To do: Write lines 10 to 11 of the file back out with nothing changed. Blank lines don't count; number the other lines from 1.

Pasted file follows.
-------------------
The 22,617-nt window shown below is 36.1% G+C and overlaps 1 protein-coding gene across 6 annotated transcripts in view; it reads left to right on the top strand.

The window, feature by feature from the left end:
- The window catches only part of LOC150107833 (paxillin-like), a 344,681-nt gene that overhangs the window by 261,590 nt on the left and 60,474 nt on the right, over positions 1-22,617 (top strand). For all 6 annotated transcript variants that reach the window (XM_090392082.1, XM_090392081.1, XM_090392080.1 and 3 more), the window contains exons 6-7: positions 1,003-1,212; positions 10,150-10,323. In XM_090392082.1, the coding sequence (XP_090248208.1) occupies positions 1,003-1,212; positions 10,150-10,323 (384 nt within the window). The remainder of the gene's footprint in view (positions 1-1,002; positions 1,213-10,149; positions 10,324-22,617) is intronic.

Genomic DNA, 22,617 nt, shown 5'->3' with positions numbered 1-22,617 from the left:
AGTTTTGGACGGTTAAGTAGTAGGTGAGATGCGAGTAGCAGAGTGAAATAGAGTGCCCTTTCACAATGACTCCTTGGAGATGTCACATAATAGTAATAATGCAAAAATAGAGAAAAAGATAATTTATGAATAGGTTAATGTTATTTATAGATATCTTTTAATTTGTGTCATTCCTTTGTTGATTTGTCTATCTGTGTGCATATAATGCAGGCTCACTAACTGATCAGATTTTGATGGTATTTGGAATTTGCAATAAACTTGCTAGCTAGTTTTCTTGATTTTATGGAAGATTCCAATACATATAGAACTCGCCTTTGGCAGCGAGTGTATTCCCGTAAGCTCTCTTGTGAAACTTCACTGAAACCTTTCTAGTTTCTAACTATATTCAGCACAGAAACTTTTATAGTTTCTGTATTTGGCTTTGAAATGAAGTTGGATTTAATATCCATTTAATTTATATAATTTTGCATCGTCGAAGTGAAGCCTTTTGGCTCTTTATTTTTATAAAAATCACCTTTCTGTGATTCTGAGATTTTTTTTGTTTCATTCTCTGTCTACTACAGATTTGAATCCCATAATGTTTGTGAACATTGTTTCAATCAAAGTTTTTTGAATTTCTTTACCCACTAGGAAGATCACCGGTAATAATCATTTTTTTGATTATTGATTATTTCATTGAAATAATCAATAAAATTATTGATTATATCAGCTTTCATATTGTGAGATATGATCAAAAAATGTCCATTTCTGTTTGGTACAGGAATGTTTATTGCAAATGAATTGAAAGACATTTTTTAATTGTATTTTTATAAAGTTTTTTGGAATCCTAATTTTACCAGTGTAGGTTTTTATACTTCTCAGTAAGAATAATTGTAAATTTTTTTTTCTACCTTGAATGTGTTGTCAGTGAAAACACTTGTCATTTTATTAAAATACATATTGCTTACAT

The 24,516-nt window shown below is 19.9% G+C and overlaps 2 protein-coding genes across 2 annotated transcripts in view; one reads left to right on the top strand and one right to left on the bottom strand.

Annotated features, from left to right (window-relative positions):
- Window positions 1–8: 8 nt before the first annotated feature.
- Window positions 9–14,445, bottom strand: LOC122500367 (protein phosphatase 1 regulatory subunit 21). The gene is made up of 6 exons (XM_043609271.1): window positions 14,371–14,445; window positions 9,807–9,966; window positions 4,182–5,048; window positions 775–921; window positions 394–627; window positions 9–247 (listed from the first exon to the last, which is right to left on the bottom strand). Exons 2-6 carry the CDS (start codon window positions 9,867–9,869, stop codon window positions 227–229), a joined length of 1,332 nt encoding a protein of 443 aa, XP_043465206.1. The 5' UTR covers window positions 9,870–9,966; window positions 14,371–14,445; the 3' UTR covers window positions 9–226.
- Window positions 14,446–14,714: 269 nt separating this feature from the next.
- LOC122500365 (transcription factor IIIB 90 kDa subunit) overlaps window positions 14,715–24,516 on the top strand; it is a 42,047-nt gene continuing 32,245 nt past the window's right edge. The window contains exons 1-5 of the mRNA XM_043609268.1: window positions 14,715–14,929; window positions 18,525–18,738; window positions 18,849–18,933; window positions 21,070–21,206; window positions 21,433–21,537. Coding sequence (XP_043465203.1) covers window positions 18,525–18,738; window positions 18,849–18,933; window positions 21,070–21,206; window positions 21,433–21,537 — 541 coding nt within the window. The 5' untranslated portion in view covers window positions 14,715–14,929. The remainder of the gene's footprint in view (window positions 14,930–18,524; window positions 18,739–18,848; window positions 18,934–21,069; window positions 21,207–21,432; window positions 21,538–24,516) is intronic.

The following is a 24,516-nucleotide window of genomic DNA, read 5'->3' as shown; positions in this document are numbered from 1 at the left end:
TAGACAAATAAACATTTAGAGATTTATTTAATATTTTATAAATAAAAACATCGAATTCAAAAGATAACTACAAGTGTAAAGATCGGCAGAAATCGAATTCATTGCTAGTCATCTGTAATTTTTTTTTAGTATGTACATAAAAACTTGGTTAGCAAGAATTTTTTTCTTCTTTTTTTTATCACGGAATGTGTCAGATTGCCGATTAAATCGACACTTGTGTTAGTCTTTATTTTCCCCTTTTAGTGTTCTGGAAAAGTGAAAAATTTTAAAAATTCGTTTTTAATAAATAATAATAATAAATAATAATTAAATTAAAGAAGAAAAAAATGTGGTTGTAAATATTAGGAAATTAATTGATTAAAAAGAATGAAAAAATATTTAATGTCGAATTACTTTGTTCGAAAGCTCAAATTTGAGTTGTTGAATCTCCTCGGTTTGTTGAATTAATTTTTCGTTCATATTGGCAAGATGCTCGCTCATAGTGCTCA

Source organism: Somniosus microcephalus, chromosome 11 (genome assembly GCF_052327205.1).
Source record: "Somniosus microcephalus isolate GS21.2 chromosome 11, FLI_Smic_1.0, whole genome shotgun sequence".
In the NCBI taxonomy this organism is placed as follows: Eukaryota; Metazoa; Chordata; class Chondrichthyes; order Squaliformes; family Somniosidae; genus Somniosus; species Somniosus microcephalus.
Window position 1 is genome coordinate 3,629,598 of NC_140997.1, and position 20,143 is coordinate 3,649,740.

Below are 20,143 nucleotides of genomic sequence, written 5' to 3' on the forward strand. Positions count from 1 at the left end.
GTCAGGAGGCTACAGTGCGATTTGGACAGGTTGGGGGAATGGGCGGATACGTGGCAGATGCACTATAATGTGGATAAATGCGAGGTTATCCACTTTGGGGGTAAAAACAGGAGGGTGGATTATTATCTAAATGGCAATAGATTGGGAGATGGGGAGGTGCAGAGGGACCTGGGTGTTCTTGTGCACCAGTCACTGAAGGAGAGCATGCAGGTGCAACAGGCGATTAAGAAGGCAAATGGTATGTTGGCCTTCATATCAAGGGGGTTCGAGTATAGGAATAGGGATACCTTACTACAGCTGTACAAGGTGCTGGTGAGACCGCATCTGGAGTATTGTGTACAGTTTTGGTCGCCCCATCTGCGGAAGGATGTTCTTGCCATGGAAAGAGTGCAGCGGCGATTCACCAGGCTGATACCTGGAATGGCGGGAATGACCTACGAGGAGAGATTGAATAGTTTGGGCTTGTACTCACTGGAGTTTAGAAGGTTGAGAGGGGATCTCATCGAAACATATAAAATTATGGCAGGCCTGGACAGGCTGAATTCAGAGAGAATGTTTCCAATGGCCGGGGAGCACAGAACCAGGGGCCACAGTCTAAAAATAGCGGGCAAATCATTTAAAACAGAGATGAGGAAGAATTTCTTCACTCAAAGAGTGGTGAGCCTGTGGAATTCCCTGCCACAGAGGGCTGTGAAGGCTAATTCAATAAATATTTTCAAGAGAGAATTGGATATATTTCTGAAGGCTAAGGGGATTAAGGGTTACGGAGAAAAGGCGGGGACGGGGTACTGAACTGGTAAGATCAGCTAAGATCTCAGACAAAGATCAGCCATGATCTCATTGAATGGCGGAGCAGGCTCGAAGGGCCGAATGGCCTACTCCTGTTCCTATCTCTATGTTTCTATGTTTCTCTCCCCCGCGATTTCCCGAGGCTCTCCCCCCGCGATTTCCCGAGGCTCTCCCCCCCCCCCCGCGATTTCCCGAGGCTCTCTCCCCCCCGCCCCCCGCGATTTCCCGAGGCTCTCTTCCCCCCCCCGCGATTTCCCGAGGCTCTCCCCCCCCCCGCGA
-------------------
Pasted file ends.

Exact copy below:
- Window positions 14,446–14,714: 269 nt separating this feature from the next.
- LOC122500365 (transcription factor IIIB 90 kDa subunit) overlaps window positions 14,715–24,516 on the top strand; it is a 42,047-nt gene continuing 32,245 nt past the window's right edge. The window contains exons 1-5 of the mRNA XM_043609268.1: window positions 14,715–14,929; window positions 18,525–18,738; window positions 18,849–18,933; window positions 21,070–21,206; window positions 21,433–21,537. Coding sequence (XP_043465203.1) covers window positions 18,525–18,738; window positions 18,849–18,933; window positions 21,070–21,206; window positions 21,433–21,537 — 541 coding nt within the window. The 5' untranslated portion in view covers window positions 14,715–14,929. The remainder of the gene's footprint in view (window positions 14,930–18,524; window positions 18,739–18,848; window positions 18,934–21,069; window positions 21,207–21,432; window positions 21,538–24,516) is intronic.